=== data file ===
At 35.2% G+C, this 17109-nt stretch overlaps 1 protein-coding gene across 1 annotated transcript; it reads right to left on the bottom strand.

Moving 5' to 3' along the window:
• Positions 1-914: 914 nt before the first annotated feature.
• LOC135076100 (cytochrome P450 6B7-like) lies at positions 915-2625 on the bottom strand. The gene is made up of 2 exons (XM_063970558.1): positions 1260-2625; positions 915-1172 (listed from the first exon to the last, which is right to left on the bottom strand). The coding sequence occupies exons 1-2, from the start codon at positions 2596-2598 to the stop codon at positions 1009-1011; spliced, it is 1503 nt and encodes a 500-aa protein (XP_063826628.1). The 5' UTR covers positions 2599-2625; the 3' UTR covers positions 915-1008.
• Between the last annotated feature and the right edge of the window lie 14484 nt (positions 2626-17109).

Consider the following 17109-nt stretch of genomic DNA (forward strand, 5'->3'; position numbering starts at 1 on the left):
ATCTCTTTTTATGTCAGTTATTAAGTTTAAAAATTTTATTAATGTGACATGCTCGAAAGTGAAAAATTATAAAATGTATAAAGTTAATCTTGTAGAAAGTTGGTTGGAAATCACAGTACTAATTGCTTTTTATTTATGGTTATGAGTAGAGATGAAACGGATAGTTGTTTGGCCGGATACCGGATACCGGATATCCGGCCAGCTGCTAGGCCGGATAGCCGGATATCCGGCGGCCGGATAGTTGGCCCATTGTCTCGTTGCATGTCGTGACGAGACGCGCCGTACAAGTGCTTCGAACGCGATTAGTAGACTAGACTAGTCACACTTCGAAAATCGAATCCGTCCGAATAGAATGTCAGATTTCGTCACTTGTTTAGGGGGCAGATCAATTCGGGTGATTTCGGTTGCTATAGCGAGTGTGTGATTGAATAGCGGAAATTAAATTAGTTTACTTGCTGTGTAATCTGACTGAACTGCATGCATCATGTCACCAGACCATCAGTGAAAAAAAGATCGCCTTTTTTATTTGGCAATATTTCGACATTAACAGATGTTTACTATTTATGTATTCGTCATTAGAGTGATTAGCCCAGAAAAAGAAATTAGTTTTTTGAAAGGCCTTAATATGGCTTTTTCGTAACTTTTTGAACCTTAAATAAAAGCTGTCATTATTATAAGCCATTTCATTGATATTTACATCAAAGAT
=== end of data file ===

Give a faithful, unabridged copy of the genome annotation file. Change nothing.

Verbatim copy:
At 35.2% G+C, this 17109-nt stretch overlaps 1 protein-coding gene across 1 annotated transcript; it reads right to left on the bottom strand.

Moving 5' to 3' along the window:
• Positions 1-914: 914 nt before the first annotated feature.
• LOC135076100 (cytochrome P450 6B7-like) lies at positions 915-2625 on the bottom strand. The gene is made up of 2 exons (XM_063970558.1): positions 1260-2625; positions 915-1172 (listed from the first exon to the last, which is right to left on the bottom strand). The coding sequence occupies exons 1-2, from the start codon at positions 2596-2598 to the stop codon at positions 1009-1011; spliced, it is 1503 nt and encodes a 500-aa protein (XP_063826628.1). The 5' UTR covers positions 2599-2625; the 3' UTR covers positions 915-1008.
• Between the last annotated feature and the right edge of the window lie 14484 nt (positions 2626-17109).

Consider the following 17109-nt stretch of genomic DNA (forward strand, 5'->3'; position numbering starts at 1 on the left):
ATCTCTTTTTATGTCAGTTATTAAGTTTAAAAATTTTATTAATGTGACATGCTCGAAAGTGAAAAATTATAAAATGTATAAAGTTAATCTTGTAGAAAGTTGGTTGGAAATCACAGTACTAATTGCTTTTTATTTATGGTTATGAGTAGAGATGAAACGGATAGTTGTTTGGCCGGATACCGGATACCGGATATCCGGCCAGCTGCTAGGCCGGATAGCCGGATATCCGGCGGCCGGATAGTTGGCCCATTGTCTCGTTGCATGTCGTGACGAGACGCGCCGTACAAGTGCTTCGAACGCGATTAGTAGACTAGACTAGTCACACTTCGAAAATCGAATCCGTCCGAATAGAATGTCAGATTTCGTCACTTGTTTAGGGGGCAGATCAATTCGGGTGATTTCGGTTGCTATAGCGAGTGTGTGATTGAATAGCGGAAATTAAATTAGTTTACTTGCTGTGTAATCTGACTGAACTGCATGCATCATGTCACCAGACCATCAGTGAAAAAAAGATCGCCTTTTTTATTTGGCAATATTTCGACATTAACAGATGTTTACTATTTATGTATTCGTCATTAGAGTGATTAGCCCAGAAAAAGAAATTAGTTTTTTGAAAGGCCTTAATATGGCTTTTTCGTAACTTTTTGAACCTTAAATAAAAGCTGTCATTATTATAAGCCATTTCATTGATATTTACATCAAAGAT